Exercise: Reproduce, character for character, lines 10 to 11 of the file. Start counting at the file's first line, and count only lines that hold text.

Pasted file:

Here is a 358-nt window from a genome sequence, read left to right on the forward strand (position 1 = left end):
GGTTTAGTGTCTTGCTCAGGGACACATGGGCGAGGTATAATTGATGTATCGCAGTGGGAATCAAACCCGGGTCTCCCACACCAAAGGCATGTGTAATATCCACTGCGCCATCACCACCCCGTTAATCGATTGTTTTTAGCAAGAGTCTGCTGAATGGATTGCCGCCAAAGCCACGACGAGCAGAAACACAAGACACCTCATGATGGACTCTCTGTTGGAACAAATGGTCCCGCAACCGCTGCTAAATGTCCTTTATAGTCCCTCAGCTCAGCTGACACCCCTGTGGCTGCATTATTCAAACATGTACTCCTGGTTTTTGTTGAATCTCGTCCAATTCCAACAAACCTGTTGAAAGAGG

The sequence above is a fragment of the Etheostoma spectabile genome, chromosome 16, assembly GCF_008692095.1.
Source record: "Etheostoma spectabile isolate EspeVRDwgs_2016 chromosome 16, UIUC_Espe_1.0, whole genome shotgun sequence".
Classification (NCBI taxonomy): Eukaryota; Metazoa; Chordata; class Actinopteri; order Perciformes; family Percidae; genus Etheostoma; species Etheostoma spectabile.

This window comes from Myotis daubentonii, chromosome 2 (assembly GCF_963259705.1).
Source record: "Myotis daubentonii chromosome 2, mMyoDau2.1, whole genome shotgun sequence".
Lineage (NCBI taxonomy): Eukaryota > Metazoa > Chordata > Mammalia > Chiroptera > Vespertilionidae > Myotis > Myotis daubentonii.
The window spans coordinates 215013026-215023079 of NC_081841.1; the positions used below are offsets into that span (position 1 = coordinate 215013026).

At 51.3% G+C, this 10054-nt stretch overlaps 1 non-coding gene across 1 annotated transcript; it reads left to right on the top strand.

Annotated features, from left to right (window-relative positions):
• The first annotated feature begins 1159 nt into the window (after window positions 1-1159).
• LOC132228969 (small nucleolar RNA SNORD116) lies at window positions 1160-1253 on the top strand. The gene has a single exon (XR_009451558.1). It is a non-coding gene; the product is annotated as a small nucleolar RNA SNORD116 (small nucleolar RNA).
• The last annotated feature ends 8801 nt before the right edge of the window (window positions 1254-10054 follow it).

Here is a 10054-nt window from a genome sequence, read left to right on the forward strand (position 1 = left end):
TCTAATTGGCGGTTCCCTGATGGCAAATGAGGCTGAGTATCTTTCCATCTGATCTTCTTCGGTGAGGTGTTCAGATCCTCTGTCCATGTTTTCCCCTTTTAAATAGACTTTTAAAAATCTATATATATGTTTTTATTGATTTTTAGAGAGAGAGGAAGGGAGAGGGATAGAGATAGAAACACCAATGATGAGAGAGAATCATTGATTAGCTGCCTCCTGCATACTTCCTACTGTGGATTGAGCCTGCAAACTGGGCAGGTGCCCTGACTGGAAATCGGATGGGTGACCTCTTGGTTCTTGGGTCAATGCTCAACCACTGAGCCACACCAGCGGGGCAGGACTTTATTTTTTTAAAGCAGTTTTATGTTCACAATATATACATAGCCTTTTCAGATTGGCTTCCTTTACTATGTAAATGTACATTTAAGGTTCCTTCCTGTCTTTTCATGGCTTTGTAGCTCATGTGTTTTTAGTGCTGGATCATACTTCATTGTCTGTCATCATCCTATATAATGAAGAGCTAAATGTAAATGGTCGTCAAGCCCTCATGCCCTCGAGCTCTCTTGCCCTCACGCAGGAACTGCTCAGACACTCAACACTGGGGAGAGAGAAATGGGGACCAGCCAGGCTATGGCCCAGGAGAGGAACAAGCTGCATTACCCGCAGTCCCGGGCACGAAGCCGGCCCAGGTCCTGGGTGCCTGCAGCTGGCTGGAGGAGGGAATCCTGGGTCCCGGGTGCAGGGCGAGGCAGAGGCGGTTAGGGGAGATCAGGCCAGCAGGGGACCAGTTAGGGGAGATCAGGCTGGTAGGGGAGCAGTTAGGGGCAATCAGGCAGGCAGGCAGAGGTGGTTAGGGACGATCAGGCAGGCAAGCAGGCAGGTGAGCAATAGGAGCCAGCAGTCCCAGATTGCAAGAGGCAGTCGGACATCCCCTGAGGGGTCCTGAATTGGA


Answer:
At 51.3% G+C, this 10054-nt stretch overlaps 1 non-coding gene across 1 annotated transcript; it reads left to right on the top strand.

Annotated features, from left to right (window-relative positions):